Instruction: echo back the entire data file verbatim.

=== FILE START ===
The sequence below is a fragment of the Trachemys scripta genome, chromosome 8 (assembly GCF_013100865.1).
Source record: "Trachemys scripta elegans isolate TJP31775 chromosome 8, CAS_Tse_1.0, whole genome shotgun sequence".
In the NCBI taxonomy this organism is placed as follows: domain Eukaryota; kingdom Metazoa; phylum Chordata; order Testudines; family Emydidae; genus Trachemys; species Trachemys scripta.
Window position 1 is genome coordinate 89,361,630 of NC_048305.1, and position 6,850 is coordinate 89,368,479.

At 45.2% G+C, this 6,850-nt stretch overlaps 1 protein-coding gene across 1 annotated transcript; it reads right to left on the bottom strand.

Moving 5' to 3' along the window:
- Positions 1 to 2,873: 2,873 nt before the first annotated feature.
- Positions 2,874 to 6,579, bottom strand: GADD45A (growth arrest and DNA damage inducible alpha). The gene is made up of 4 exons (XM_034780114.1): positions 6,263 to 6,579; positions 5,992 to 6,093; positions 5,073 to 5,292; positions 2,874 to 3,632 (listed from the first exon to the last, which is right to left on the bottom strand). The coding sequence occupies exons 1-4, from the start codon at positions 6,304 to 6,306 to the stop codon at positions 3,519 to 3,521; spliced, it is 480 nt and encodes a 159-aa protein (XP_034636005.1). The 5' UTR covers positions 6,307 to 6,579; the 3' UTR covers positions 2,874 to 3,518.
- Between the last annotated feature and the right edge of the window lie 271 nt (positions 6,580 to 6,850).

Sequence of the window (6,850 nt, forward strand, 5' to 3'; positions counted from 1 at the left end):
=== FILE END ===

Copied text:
The sequence below is a fragment of the Trachemys scripta genome, chromosome 8 (assembly GCF_013100865.1).
Source record: "Trachemys scripta elegans isolate TJP31775 chromosome 8, CAS_Tse_1.0, whole genome shotgun sequence".
In the NCBI taxonomy this organism is placed as follows: domain Eukaryota; kingdom Metazoa; phylum Chordata; order Testudines; family Emydidae; genus Trachemys; species Trachemys scripta.
Window position 1 is genome coordinate 89,361,630 of NC_048305.1, and position 6,850 is coordinate 89,368,479.

At 45.2% G+C, this 6,850-nt stretch overlaps 1 protein-coding gene across 1 annotated transcript; it reads right to left on the bottom strand.

Moving 5' to 3' along the window:
- Positions 1 to 2,873: 2,873 nt before the first annotated feature.
- Positions 2,874 to 6,579, bottom strand: GADD45A (growth arrest and DNA damage inducible alpha). The gene is made up of 4 exons (XM_034780114.1): positions 6,263 to 6,579; positions 5,992 to 6,093; positions 5,073 to 5,292; positions 2,874 to 3,632 (listed from the first exon to the last, which is right to left on the bottom strand). The coding sequence occupies exons 1-4, from the start codon at positions 6,304 to 6,306 to the stop codon at positions 3,519 to 3,521; spliced, it is 480 nt and encodes a 159-aa protein (XP_034636005.1). The 5' UTR covers positions 6,307 to 6,579; the 3' UTR covers positions 2,874 to 3,518.
- Between the last annotated feature and the right edge of the window lie 271 nt (positions 6,580 to 6,850).

Sequence of the window (6,850 nt, forward strand, 5' to 3'; positions counted from 1 at the left end):